of the Dallas Symphony Orchestra, talks toAndrew Keener.
Last meeting …Remembering John AmisMany memories ofJohn Amiswere evoked byRobert Ponsonby,Denis Moriaty and David Cairnsin person and byMichael Rose, Humphrey Burton, Piers Burton-Pageand many othersin
audio recordings. We were also treated to recordings of John himself,
talking, singing and whistling. A talented man who will be missed by
many, but after last night’s meeting still seems very present.
Items played during the meeting were:
Talking about Music: signature tune (Lincolnshire Posey, arr.
Grainger). Followed by excerpt from interview by JA with Dame Myra Hess
(latter available on BBC Legends CD).
Live presentation: Robert Ponsonby reading Michael Rose’s encomium,
given at JA’s memorial concert at St Paul’s, Knightsbridge on 8 October
3) JA talking of working at the record shop EMG Handmade Gramophones, London.
4) JA talking of the National Gallery Concerts during the Second World War.
Punkt Contrapunkt. Spoof Musicological discussion between JA and Gerard
Hoffnung (from the Hoffnung Interplanetary Music Festival, Royal
Festival Hall, 1958) (EMI Records and various sources)
6) JA talking of Bryanston, the Amadeus Quartet and Rawsthorne.
7) JA talking of Bryanston, Dartington and William Glock.
Live presentation: Robert Ponsonby reading from JA’s collection of
recollections, reviews and essays, My Music in London, 1945-2000
JA talking of Michael Tippett, in jail during the Second World War,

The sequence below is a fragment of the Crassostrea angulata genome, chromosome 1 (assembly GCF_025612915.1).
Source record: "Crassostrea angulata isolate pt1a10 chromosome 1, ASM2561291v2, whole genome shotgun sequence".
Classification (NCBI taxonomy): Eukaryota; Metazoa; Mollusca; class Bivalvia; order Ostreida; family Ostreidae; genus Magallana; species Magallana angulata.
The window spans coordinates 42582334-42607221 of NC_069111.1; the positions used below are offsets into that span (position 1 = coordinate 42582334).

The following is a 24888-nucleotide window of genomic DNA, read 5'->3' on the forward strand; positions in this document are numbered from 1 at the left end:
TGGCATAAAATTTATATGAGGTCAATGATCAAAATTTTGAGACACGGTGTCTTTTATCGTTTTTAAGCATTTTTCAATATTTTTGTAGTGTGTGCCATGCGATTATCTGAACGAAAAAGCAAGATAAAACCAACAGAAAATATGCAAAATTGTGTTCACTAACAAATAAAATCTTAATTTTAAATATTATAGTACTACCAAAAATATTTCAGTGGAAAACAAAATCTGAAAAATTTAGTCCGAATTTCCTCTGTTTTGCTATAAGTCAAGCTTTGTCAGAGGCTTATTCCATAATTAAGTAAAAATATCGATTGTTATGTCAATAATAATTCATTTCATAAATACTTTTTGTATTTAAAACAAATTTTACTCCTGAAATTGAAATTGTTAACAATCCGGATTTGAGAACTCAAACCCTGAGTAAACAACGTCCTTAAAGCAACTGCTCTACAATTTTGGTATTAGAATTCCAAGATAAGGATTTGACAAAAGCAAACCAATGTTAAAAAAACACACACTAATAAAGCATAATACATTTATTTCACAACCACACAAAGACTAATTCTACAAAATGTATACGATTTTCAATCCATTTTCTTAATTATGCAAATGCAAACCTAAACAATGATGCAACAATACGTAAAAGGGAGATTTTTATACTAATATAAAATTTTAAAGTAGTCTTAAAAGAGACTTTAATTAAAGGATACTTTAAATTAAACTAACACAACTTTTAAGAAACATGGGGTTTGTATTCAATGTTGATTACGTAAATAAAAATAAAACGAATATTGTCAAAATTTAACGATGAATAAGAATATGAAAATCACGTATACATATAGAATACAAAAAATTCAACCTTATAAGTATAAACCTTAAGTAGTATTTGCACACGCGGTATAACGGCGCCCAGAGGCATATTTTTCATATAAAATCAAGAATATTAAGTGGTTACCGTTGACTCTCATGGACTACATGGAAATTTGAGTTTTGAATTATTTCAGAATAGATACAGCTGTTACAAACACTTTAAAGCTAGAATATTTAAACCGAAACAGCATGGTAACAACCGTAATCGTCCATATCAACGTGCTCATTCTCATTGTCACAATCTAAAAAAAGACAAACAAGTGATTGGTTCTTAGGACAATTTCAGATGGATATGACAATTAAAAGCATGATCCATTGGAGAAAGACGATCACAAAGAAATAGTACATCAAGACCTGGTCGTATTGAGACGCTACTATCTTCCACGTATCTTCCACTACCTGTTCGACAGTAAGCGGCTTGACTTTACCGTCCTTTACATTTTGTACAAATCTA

turning pages for Peter Pears and Benjamin Britten in recital.
10) JA talking of early Aldeburgh Festival years.
11) JA talking of Britten ‘corpses’.
12) JA recalling Peter Pears’ description of JA’s singing voice.
Gardener’s Song, from A Lambeth Garland by Penelope Thwaites. John
Amis (tenor)/Penelope Thwaites (piano). (Nimbus Records).
Frankie Howerd singing Sir Joseph Porter’s song (When I was a lad...)
from Gilbert and Sullivan’s HMS Pinafore, followed by JA interview with
15) Piers Burton-Page remembering JA as a snappy dresser.
Opening credits by Steve Race from BBC Radio series My Music, followed
by JA reminiscing about the show and an extract from the programme.
17) Live presentation: Robert Ponsonby relating three anecdotes apropos JA.
Violin Test. Extract from JA BBC Radio programme featuring ‘blind’
test of four violins played by Manoug Parikian in front of panel
consisting of Itzhak Perlman, Pinchas Zukerman and Charles Beer.
JA talking of the music which consoles him when he’s down: not
necessarily the ‘profound’ classics, but maybe a piece of Dowland or
20) Live presentation: David Cairns reading from his encomium of JA, given at the Memorial Concert mentioned in 2).
21) Bilbo’s Last Song by Donald Swann (words by Tolkien). Sung as a duet with Donald Swann (piano). (Nimbus Records).
22) JA singing ‘Ausgerechtnet Bananen’ (Yes, we have no bananas), arr Steve Race (piano). From BBC Radio programme, My Music.